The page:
The US Coast Guard concluded an investigation that puts the blame for a canceled SpaceX rocket firmly in Royal Caribbean’s hands. The Harmony of the Seas departed Port Canaveral back in January when it sailed into one of the exclusion zones the Coast Guard had created to protect the public in case of an emergency.
Due to the vessel being in the wrong place at the wrong time, the rocket’s launch had to be canceled. Harmony of the Seas had no authorization to be in the area. However, the US Coast Guard did admit that communication protocols between the vessel’s Captain and the authorities were lacking.
Rocket Launch During Busiest Time of The Week
Having the world’s most important rocket launch site and one of the biggest cruise ports in the world in virtually the same place could be considered a potential hazard.
Yet, Port Canaveral and the Kennedy Space Center launch pads are just a few miles apart. No wonder a problem came up during one of the busiest days of the week for cruise ships.
Harmony of the Seas had just departed Port Canaveral on January 30 when it sailed into the exclusion zone the Coast guard keeps during rocket launches. The launch was scrubbed just seconds before blast-off, with the launch director calling out, “Hold! Hold! Hold! Aborting launch auto. This is the launch director calling a hold. We have a red range for a fouled range, with a ship in the hazard area.”
The exclusion zones, also known as Launch hazard areas, are areas of the Atlantic Ocean off the coast of Florida that are closed to maritime traffic during rocket launches. The rocket’s trajectory and payload define the launch hazard areas.
While the locations are communicated to ships, communication broke down due to the busy schedules on Sunday in Port Canaveral.
“This is the second-busiest cruise ship port in the world,” Capt. Mark Vlaun, head of the Jacksonville Coast Guard unit responsible for monitoring launch zones, said: “There are times, particularly like a Sunday night, when you’re going to have 11 to 15 cruise ships departing this port.”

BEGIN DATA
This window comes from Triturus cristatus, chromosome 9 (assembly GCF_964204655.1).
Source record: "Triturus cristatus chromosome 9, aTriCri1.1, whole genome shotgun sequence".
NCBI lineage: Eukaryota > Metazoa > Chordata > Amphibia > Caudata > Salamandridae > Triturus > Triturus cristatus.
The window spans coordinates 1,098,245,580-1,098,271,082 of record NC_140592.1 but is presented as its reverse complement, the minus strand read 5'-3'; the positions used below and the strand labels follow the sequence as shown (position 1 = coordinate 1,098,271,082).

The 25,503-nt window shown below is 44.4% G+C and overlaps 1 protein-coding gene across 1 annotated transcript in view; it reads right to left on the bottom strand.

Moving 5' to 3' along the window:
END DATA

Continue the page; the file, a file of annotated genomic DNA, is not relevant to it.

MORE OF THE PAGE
The Coast Guard enforces the safety zones per Title 46 U.S.C. § 70002 and 70036. If a vessel does violate them, the Coast Guard may pursue action, including monetary fines or vessel control actions.
Although Royal Caribbean was found in violation during the January 30 launch, the Coast Guard did not say if and what fines would be handed to the cruise line. SpaceX finally managed to launch the Falcon 9 rocket a day later on the fifth attempt. Harmony of the Seas cruise remained unaffected.
New Measures Implemented
To ensure the same does not happen again, the Coast Guard has been working on implementing several new rules intended to prevent the same from happening again. However, some of the blame lies squarely with the maritime industry, which still relies on paper for disseminating information.
Capt. Mark Vlaun: “In the maritime industry, rocks don’t pop up overnight. Buoys don’t move every day. We can publish these on paper. Four or five days or even a week old is probably still good data. But five-day-old space launch information is not worth the paper it’s printed on.”
The changes include updated exclusion zones and new modern ways of disseminating launch updates to ship captains. The new rules also consider the possible delays a rocket launch could have on cruise ships.
If a launch were to delay a ship from coming into port, it could cause significant disruptions; tens of thousands of cruisers could see ripple effects that would lead to possible flight delays at airports and delayed departures for cruises.
To prevent this from happening, the Coast Guard is reviewing the routes cruise ships take from Port Canaveral, implementing consistent, predictable routes, which will help with de-conflicting issues before they arise.
Ships and rockets are not always a bad combination. This week guests onboard Carnival’s Mardi Gras had a front-row seat during a SpaceX Falcon 9 launch from Kennedy Space Center, just as the vessel left port.